No person shall be held to answer for a capital, or otherwise infamous crime, unless on a presentment or indictment of a Grand Jury, except in cases arising in the land or naval forces, or in the Militia, when in actual service in time of War or public danger; nor shall any person be subject for the same offence to be twice put in jeopardy of life or limb; nor shall be compelled in any criminal case to be a witness against himself, nor be deprived of life, liberty, or property, without due process of law; nor shall private property be taken for public use, without just compensation.
In a case involving a state proceeding to terminate the parental rights of an indigent without providing her counsel, the Court recognized the parent’s interest as
an extremely important one. The Court, however, also noted the state’s strong interest in protecting the welfare of children. Thus, as the interest in correct fact-finding was strong on both sides, the proceeding was relatively simple, no features were present raising a risk of criminal liability, no expert witnesses were present, and no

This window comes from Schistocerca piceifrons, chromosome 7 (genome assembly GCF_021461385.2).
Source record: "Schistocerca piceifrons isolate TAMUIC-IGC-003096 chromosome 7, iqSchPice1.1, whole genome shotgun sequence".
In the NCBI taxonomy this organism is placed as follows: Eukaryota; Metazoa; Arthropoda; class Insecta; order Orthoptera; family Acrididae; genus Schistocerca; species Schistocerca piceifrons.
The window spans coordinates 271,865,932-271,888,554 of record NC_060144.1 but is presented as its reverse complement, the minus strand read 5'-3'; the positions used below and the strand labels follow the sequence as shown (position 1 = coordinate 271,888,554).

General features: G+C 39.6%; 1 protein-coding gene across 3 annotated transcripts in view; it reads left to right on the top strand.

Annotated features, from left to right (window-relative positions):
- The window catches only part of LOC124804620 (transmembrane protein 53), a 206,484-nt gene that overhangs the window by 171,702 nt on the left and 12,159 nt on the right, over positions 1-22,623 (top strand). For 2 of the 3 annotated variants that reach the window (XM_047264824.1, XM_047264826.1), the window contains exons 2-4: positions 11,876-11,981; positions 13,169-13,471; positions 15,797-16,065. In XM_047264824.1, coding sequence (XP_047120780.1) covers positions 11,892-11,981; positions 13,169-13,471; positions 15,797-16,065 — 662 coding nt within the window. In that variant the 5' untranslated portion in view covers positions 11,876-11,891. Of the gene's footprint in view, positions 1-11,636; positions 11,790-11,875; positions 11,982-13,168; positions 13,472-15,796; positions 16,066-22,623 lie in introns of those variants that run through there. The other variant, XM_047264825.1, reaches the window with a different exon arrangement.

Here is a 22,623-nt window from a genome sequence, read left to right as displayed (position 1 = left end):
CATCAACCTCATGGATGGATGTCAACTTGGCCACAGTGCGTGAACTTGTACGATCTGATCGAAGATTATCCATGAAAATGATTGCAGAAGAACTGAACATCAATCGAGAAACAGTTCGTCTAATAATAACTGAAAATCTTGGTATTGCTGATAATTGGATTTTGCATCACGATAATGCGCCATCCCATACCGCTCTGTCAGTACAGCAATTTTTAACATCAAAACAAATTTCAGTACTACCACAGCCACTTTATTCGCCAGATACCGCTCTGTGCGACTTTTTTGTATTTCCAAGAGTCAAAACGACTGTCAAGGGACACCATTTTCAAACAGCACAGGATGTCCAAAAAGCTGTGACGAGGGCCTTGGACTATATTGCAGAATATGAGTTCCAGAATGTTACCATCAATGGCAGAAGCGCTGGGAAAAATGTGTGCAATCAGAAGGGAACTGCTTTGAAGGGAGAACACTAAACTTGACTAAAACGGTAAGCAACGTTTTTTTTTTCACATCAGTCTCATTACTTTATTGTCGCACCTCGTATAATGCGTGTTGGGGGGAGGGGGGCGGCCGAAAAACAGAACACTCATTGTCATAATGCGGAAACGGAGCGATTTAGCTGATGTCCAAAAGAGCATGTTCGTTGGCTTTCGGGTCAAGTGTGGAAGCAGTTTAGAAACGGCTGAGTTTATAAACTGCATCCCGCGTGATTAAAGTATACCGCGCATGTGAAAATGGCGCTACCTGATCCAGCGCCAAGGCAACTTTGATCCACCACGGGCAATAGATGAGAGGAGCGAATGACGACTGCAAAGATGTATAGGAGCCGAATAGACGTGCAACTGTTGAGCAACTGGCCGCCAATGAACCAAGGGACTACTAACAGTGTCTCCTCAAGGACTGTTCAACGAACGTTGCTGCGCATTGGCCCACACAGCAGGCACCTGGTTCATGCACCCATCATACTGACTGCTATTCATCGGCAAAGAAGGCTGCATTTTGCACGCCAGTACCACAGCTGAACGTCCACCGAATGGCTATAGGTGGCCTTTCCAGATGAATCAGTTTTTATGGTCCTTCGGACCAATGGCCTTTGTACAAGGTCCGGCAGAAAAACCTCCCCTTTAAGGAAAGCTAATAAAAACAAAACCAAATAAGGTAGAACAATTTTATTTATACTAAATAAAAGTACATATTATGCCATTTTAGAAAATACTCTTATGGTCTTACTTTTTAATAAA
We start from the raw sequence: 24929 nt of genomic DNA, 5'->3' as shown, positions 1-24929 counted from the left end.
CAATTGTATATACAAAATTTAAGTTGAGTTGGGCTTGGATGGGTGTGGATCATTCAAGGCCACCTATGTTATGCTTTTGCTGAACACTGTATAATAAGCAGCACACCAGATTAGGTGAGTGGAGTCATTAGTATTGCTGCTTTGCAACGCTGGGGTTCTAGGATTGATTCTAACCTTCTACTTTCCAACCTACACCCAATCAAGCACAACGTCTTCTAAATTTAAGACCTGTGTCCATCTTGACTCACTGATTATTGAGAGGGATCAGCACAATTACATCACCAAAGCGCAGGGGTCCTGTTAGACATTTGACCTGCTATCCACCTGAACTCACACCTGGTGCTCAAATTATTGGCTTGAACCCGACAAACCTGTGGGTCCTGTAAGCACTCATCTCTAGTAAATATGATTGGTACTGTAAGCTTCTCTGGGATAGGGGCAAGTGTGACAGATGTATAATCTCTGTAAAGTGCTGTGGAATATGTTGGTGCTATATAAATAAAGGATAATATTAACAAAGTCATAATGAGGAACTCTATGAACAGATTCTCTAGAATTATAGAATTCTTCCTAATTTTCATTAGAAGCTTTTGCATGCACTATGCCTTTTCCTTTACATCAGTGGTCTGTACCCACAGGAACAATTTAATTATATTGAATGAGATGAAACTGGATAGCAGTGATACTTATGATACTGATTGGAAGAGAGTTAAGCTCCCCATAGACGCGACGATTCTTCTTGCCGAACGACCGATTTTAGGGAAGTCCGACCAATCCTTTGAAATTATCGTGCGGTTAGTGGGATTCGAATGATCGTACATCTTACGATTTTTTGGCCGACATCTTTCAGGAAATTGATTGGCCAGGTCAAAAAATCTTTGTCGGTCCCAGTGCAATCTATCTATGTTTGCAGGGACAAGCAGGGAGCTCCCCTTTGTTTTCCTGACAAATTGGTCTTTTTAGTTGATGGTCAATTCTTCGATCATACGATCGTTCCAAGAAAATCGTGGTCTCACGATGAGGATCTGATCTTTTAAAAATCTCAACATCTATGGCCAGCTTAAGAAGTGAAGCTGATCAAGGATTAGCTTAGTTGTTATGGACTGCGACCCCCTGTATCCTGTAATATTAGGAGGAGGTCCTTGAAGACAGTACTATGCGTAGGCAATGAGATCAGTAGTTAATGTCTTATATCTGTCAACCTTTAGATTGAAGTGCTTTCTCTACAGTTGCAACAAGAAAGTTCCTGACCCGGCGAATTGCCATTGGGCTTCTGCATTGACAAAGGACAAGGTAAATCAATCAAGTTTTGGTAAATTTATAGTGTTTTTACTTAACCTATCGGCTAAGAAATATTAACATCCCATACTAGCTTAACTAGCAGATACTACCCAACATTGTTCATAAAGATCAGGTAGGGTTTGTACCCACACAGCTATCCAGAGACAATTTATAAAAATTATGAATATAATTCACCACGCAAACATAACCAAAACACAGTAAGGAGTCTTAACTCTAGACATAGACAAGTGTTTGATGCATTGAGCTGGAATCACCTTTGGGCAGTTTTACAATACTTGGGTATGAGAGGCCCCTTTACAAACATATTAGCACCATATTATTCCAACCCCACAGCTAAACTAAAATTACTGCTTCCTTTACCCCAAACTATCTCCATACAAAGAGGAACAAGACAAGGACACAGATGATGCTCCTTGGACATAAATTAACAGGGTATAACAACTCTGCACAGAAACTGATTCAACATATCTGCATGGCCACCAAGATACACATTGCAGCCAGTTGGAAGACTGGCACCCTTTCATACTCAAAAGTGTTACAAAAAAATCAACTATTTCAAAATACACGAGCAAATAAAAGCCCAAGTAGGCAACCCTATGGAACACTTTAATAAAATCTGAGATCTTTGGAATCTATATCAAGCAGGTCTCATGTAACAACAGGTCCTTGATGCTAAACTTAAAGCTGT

specially troublesome substantive or procedural issues had been raised, the litigant did not have a right to appointed counsel.1 In other due process cases involving parental rights, the Court has held that due process requires special state attention to parental rights.2 Thus, it would appear likely that in other parental right cases, a right to appointed counsel could be established.